DENVER (KDVR) — Those leading the rescue and recovery efforts post-Hurricane Ian will deal with high-stress situations that can take a toll on their mental health, something experts say needs to be addressed.

CU Anschutz mental health expert who has treated victims, volunteers and first responders following natural disasters Ian Stanley says it’s important to know the signs. With thousands of Colorado first responders and volunteers heading across the country to lend a hand.

“First responders’ instinct is going to be to help other people. It’s in their training, it’s in their character, and it’s really important they take stock of their own stress levels and mental health and lean on each other for support,” Stanley said.

Studies show post-traumatic stress disorder is the most common mental health disorder following a hurricane like Ian or other natural disasters affecting 30 to 40% of people. Depression and anxiety are also common.

“The core of PTSD is this idea or a feeling that the world is unsafe and that there’s danger that we need to be on the lookout for and tragedies like hurricanes where there’s this immense loss of life and suffering can activate that fear part of the brain,” Stanley said.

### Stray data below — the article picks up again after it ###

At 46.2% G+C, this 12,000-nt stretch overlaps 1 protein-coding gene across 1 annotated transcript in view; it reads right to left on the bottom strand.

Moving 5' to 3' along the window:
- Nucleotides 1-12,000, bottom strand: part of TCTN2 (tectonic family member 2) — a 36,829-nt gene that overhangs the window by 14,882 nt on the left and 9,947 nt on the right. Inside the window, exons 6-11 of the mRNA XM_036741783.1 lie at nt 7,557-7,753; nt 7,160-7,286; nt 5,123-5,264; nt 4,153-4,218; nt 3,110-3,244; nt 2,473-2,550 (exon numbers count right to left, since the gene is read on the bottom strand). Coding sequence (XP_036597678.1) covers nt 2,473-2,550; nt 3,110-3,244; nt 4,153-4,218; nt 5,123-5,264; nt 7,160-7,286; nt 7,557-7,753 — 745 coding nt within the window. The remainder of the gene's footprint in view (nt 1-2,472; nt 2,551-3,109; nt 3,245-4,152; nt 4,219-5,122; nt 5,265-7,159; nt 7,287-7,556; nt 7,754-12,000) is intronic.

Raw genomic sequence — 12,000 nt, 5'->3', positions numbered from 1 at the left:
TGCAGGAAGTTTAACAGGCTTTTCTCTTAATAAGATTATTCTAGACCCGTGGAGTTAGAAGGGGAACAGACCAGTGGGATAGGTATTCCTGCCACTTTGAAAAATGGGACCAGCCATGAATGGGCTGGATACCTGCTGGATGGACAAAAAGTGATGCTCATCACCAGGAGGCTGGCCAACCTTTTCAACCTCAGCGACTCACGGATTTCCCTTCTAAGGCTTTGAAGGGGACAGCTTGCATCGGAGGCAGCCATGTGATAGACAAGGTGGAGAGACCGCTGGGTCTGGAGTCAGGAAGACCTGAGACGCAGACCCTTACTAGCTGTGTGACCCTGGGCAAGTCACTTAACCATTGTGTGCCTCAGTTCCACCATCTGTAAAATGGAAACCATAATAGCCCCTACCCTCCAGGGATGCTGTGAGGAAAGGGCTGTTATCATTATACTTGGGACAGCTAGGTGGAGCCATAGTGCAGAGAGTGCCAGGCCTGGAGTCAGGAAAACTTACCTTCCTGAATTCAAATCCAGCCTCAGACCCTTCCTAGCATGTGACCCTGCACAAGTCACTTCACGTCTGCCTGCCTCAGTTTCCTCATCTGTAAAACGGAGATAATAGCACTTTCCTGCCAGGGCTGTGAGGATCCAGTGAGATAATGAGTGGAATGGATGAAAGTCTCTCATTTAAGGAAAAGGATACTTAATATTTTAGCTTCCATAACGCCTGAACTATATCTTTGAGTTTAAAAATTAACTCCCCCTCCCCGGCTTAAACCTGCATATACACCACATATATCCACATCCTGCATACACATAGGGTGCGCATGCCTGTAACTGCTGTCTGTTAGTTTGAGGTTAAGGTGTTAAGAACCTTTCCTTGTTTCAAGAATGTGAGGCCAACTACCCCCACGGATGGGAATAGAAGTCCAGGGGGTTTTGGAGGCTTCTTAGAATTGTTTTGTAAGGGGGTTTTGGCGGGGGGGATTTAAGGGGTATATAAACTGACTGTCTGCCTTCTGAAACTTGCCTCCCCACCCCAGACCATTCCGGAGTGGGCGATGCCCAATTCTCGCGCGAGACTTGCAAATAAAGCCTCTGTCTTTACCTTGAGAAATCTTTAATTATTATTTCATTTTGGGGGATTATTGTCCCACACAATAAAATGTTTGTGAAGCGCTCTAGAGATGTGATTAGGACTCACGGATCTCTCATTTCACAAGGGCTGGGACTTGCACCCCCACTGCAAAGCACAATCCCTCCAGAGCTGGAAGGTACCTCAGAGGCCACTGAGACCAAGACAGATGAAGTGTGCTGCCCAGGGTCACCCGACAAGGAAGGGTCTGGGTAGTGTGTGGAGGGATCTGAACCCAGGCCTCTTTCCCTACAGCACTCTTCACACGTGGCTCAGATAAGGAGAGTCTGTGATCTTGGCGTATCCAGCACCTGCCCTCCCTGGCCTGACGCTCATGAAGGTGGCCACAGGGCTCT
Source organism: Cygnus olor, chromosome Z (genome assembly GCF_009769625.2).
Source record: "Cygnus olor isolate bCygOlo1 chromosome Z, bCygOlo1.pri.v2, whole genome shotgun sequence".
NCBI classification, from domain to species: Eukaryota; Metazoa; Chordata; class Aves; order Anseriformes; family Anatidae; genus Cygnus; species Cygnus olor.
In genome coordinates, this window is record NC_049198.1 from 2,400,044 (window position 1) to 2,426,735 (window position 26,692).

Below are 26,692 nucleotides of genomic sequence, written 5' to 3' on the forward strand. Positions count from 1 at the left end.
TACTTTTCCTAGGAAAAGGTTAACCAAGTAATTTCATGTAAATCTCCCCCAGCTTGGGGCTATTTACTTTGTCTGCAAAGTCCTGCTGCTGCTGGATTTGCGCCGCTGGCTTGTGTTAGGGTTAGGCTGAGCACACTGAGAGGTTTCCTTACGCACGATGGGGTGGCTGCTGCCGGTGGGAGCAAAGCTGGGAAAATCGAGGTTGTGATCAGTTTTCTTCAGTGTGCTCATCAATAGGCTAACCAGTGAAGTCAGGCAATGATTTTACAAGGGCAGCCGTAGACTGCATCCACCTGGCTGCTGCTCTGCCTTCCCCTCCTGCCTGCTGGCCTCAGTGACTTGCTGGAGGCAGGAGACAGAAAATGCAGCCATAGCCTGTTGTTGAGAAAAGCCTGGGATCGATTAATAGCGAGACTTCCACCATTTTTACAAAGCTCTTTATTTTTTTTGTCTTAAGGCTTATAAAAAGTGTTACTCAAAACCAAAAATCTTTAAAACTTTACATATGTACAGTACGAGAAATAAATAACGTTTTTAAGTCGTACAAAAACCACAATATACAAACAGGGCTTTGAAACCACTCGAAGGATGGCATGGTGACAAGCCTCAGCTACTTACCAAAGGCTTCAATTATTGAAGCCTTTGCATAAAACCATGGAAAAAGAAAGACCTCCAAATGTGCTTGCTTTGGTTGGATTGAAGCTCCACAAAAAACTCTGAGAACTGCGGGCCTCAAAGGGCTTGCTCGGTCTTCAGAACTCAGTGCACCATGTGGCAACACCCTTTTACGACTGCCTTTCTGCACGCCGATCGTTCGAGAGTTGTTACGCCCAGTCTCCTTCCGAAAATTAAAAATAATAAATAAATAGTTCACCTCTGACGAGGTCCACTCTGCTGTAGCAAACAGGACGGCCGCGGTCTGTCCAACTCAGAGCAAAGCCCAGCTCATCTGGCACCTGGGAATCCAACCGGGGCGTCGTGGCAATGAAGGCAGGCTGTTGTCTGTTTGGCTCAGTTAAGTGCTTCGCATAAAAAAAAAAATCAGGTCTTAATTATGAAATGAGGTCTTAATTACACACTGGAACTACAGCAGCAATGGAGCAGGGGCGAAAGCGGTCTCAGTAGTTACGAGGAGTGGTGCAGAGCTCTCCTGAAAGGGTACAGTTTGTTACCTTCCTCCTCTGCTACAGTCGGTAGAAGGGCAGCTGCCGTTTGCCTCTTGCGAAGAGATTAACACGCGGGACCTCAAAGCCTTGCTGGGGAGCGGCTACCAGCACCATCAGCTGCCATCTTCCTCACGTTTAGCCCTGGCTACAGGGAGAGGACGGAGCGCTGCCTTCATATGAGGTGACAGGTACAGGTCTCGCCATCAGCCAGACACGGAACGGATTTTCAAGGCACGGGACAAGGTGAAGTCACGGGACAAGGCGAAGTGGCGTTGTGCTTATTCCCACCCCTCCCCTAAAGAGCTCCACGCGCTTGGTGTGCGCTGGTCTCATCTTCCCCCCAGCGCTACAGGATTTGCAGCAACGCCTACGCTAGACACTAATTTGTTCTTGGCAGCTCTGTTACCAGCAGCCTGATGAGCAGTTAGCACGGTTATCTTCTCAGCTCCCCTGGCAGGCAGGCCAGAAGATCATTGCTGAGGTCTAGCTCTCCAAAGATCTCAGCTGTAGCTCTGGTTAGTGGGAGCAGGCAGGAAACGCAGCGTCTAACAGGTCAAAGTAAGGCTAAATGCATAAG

It’s important for responders to look out for one another, stay connected to those back home, acknowledge stress and difficult emotions you are experiencing and most importantly be kind to yourself.

“It’s really important they take stock of their own stress levels and mental health and lean on each other for support. At our core, we’re social creatures and so I think if we pull from that social element our empathy and compassion being a listening ear for other people can go a long way.”

If you have a loved one who is responding it’s best to make sure you know the signs and act as a source of support once they are home and if the signs last longer than a month, help them find resources.